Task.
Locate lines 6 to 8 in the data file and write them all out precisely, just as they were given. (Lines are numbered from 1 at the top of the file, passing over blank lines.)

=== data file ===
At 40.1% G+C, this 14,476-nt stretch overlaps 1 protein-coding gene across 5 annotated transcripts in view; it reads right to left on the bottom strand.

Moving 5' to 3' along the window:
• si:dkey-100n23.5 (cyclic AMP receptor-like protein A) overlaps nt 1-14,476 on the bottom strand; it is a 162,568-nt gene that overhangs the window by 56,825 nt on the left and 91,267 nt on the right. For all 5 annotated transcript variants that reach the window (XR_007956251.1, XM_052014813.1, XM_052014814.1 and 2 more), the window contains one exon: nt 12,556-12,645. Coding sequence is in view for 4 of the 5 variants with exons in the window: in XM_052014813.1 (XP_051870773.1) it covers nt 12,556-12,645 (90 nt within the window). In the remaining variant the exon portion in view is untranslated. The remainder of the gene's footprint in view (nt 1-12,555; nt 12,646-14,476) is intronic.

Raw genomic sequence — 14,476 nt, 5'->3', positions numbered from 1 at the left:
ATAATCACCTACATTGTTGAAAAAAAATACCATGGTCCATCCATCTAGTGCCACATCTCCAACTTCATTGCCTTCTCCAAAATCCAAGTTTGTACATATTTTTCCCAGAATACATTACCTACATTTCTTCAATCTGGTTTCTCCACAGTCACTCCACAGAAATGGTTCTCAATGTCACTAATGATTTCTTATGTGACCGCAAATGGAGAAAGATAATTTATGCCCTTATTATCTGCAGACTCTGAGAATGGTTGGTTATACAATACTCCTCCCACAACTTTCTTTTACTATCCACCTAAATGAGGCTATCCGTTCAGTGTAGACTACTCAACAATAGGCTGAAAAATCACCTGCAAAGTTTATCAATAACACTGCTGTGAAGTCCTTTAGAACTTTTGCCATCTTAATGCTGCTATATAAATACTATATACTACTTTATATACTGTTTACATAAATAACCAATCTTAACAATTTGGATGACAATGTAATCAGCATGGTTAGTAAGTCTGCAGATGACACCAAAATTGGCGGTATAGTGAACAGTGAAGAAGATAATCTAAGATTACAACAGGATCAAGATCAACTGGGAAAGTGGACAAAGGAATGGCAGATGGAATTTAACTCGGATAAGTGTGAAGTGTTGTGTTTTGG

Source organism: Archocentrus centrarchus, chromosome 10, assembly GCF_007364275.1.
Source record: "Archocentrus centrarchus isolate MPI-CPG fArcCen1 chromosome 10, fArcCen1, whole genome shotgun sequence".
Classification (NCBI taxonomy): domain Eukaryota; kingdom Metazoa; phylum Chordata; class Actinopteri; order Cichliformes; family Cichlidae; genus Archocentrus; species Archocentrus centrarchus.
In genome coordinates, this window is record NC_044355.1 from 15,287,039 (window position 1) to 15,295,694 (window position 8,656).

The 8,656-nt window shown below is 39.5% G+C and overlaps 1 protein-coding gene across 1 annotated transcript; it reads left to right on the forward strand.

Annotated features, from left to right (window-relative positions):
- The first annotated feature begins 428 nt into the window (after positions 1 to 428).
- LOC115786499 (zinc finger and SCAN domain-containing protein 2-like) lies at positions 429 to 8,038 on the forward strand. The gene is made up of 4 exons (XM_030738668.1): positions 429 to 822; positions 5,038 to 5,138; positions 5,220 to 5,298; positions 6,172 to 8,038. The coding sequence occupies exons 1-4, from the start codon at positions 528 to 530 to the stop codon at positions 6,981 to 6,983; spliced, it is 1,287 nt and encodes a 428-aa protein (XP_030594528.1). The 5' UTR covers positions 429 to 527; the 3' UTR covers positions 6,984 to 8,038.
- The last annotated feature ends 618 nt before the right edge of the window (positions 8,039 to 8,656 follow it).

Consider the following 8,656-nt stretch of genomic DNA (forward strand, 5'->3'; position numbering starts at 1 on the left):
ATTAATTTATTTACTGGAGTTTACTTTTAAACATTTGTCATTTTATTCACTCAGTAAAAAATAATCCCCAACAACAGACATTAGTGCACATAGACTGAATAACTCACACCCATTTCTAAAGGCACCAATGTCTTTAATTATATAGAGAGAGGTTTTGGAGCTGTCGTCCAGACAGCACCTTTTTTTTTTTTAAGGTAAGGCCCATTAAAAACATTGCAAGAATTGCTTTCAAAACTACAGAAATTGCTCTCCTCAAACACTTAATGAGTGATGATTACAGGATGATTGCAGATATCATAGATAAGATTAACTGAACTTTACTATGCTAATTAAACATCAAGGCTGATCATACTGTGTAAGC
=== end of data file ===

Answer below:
Source organism: Archocentrus centrarchus, chromosome 10, assembly GCF_007364275.1.
Source record: "Archocentrus centrarchus isolate MPI-CPG fArcCen1 chromosome 10, fArcCen1, whole genome shotgun sequence".
Classification (NCBI taxonomy): domain Eukaryota; kingdom Metazoa; phylum Chordata; class Actinopteri; order Cichliformes; family Cichlidae; genus Archocentrus; species Archocentrus centrarchus.